The Ruskin Museum, Coniston, Cumbria

The Ruskin Museum

Telling the Story of Coniston Since 1901

Tel: 01539 441164

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The John Usher Minature Village

John Usher [1940-1993]

The miniature village displayed by the museum is to honour the memory and unique skills of the late John Usher. John was a member of the Usher family of Coniston who have been in the building business locally for over 100 years. One project he was involved with was the construction of Coniston's memorial to Donald Campbell on the green adjacent to the T.I.C.

In his spare time he constructed (in stone) planters, bird tables, nest boxes and sundials. Also, from his late teens John enjoyed building houses in miniature. These were done for his own pleasure and he had no intention of them being on general display. His earlier model houses were given a whole slate roof but later ones had individual slates just like roof tiles.

Most of his buildings were "inspired by" rather than "copies of" however he did do a few copies of buildings, these included the famous "Bridge House" in Ambleside, the "Round House" which stands on Belle Isle, Windermere (and is on display at the museum) plus a detailed model of St. Andrew's Church Coniston. This model is on display inside the church.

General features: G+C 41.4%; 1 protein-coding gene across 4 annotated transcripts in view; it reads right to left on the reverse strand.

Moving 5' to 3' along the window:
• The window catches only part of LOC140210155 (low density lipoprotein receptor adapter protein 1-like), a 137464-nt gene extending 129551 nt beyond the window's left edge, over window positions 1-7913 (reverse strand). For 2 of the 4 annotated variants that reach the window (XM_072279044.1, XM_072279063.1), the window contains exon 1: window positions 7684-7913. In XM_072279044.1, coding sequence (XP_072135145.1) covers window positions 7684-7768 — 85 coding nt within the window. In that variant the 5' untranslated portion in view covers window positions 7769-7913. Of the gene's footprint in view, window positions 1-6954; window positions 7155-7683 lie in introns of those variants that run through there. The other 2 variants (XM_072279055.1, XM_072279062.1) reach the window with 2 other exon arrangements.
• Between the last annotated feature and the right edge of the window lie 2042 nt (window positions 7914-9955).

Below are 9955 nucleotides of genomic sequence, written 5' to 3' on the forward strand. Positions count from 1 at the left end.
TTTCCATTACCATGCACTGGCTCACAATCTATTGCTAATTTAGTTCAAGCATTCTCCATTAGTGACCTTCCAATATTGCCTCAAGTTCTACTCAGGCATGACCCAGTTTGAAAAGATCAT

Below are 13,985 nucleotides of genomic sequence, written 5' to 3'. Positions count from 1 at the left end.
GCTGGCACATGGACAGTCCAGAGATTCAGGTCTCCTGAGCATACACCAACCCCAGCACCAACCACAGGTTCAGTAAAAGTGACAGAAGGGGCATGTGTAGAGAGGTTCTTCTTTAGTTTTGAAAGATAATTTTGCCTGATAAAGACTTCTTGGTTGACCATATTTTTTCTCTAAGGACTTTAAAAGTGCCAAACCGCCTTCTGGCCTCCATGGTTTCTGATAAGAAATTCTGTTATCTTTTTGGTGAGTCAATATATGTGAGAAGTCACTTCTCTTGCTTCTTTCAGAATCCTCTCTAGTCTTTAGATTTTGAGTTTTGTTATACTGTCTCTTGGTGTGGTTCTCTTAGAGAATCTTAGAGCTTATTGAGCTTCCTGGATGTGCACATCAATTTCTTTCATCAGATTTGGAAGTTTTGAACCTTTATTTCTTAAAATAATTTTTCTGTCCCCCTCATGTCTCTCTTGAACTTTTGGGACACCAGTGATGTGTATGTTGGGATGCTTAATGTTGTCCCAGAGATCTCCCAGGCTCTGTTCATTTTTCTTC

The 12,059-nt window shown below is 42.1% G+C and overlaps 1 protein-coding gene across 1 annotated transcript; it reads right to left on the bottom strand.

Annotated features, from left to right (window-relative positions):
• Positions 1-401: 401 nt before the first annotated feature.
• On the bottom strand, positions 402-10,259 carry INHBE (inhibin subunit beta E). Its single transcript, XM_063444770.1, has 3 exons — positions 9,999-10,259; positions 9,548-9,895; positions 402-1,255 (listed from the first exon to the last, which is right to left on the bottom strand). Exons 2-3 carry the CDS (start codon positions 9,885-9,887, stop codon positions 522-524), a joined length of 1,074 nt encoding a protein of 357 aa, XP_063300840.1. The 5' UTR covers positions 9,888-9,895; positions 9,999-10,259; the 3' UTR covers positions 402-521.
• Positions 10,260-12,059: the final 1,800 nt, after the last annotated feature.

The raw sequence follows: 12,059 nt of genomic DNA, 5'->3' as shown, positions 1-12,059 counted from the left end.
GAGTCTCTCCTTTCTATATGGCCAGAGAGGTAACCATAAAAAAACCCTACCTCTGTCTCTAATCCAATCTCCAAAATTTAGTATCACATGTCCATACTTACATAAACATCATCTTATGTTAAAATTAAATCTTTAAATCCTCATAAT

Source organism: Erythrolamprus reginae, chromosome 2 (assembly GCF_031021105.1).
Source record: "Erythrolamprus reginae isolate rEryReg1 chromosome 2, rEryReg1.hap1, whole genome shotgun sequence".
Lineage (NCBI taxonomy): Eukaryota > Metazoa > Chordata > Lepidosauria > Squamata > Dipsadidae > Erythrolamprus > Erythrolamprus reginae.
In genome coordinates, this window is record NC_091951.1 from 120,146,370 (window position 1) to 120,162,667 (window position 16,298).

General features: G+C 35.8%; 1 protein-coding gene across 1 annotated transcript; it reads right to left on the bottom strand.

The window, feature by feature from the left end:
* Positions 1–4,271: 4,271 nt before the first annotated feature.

The houses were built in his workshop on a sturdy table on which was placed a board that could be turned. Each winter 2 or 3 houses would be taken in to the workshop for repair. He built his own house, Brow Close in Coniston and laid out the model houses in the garden. The village which he called Riverdale altered from year to year as he added further constructions. One of his bigger projects was a castle which still stands in his former home. 

When John died, tragically, in 1993 he left the bulk of his estate to five Village organisations:

  • Coniston Village Institute
  • The P.C.C. of Coniston St. Andrew 's Church
  • Coniston Cameo Club
  • Coniston Football Club
  • Coniston Cricket Club

The model houses were put in storage where they stayed until the summer of 2000 when space became available here at the Museum. Special thanks must go to the dedicated volunteers who look after the village and to the general public who kindly give donations.